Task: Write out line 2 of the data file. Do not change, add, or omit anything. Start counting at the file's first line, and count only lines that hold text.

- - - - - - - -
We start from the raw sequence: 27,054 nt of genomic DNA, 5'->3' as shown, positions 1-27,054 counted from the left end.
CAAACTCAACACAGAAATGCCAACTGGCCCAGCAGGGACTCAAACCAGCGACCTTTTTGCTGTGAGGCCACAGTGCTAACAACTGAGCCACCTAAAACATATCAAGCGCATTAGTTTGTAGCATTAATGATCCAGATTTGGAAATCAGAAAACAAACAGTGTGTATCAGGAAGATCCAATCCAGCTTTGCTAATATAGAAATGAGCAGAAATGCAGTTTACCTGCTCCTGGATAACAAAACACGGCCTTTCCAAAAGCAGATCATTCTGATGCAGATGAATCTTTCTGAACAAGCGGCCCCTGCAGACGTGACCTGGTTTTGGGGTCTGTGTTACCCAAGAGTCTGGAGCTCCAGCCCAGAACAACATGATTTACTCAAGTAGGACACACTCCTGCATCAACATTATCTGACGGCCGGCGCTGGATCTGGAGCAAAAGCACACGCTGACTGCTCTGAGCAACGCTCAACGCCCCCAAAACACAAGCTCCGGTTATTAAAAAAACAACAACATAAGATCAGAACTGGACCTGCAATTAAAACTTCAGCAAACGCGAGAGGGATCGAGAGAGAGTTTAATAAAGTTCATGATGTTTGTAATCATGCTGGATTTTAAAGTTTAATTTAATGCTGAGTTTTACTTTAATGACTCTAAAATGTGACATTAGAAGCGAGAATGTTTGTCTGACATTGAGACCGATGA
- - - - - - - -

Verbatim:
CAAACTCAACACAGAAATGCCAACTGGCCCAGCAGGGACTCAAACCAGCGACCTTTTTGCTGTGAGGCCACAGTGCTAACAACTGAGCCACCTAAAACATATCAAGCGCATTAGTTTGTAGCATTAATGATCCAGATTTGGAAATCAGAAAACAAACAGTGTGTATCAGGAAGATCCAATCCAGCTTTGCTAATATAGAAATGAGCAGAAATGCAGTTTACCTGCTCCTGGATAACAAAACACGGCCTTTCCAAAAGCAGATCATTCTGATGCAGATGAATCTTTCTGAACAAGCGGCCCCTGCAGACGTGACCTGGTTTTGGGGTCTGTGTTACCCAAGAGTCTGGAGCTCCAGCCCAGAACAACATGATTTACTCAAGTAGGACACACTCCTGCATCAACATTATCTGACGGCCGGCGCTGGATCTGGAGCAAAAGCACACGCTGACTGCTCTGAGCAACGCTCAACGCCCCCAAAACACAAGCTCCGGTTATTAAAAAAACAACAACATAAGATCAGAACTGGACCTGCAATTAAAACTTCAGCAAACGCGAGAGGGATCGAGAGAGAGTTTAATAAAGTTCATGATGTTTGTAATCATGCTGGATTTTAAAGTTTAATTTAATGCTGAGTTTTACTTTAATGACTCTAAAATGTGACATTAGAAGCGAGAATGTTTGTCTGACATTGAGACCGATGA